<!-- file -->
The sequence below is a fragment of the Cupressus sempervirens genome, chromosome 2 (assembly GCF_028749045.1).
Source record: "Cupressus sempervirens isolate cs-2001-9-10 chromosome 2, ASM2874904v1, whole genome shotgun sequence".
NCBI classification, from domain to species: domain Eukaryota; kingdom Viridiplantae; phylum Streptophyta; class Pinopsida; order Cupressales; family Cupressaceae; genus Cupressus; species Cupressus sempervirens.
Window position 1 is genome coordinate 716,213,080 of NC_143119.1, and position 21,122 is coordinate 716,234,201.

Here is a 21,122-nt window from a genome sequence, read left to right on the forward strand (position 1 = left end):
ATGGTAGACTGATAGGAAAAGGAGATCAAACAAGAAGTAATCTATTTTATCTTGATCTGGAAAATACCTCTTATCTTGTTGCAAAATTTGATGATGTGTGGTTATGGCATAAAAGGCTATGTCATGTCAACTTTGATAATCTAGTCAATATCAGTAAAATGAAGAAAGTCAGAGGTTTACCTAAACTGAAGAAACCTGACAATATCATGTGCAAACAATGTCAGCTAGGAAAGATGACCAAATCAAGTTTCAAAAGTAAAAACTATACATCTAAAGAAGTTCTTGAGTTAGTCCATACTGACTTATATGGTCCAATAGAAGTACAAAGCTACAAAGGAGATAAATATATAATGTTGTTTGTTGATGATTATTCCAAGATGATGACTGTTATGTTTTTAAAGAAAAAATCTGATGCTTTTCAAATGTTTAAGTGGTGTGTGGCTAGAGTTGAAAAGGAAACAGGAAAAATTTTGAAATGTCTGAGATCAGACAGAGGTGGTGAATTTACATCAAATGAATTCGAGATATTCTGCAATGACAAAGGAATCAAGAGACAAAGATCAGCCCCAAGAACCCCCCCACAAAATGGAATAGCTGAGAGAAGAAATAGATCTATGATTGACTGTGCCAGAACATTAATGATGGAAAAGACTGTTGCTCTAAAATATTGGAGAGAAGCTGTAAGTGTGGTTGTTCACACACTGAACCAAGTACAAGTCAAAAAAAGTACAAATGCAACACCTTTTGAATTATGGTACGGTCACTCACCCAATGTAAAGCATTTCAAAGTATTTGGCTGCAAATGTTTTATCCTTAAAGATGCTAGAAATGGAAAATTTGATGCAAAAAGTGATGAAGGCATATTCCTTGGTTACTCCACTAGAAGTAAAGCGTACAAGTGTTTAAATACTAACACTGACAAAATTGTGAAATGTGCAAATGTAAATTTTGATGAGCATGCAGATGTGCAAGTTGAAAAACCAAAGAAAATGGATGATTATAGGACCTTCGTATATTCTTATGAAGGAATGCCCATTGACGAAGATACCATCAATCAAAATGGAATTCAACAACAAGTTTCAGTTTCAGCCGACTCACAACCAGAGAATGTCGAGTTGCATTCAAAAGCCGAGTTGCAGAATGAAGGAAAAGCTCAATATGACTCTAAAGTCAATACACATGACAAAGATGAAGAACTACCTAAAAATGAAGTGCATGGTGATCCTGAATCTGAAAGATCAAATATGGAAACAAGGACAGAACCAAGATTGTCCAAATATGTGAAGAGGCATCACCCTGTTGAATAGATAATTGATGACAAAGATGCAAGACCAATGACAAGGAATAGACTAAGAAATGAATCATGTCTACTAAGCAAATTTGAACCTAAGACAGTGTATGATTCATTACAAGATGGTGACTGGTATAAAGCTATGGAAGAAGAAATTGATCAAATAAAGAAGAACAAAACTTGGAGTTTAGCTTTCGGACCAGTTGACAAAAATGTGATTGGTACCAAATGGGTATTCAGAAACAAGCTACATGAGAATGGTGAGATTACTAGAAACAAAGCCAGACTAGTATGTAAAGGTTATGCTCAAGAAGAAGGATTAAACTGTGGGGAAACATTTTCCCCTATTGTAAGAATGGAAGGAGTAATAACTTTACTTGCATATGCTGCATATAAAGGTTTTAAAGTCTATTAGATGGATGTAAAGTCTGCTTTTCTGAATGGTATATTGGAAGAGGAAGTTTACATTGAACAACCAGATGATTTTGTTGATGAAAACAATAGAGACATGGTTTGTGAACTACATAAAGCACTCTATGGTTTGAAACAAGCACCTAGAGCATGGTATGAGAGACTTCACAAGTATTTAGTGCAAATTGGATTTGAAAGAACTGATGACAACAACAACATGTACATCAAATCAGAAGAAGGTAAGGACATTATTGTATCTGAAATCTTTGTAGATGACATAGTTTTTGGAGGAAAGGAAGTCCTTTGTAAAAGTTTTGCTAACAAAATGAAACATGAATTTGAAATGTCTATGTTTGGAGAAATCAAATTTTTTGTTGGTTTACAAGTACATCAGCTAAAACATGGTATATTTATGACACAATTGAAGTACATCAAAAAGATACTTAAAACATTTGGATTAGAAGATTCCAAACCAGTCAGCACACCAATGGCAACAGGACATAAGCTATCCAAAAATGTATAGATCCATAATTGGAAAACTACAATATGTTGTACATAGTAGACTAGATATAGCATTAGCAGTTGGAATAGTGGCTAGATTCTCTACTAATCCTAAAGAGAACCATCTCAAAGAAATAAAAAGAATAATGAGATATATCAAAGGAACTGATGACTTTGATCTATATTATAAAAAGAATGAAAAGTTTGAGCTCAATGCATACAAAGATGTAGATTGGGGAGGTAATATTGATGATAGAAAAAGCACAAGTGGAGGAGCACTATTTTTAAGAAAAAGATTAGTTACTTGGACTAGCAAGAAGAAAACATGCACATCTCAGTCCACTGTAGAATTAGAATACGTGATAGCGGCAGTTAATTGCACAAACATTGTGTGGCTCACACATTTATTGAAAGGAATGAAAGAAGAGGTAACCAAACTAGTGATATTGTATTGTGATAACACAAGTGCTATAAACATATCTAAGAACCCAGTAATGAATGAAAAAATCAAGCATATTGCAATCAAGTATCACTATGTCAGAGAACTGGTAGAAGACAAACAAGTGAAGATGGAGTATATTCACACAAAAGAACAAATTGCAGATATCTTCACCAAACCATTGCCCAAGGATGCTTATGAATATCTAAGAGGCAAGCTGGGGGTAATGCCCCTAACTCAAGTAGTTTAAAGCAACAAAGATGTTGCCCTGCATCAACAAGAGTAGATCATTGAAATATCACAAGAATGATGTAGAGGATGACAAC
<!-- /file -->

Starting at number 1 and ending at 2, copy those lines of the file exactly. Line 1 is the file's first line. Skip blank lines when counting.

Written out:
The sequence below is a fragment of the Cupressus sempervirens genome, chromosome 2 (assembly GCF_028749045.1).
Source record: "Cupressus sempervirens isolate cs-2001-9-10 chromosome 2, ASM2874904v1, whole genome shotgun sequence".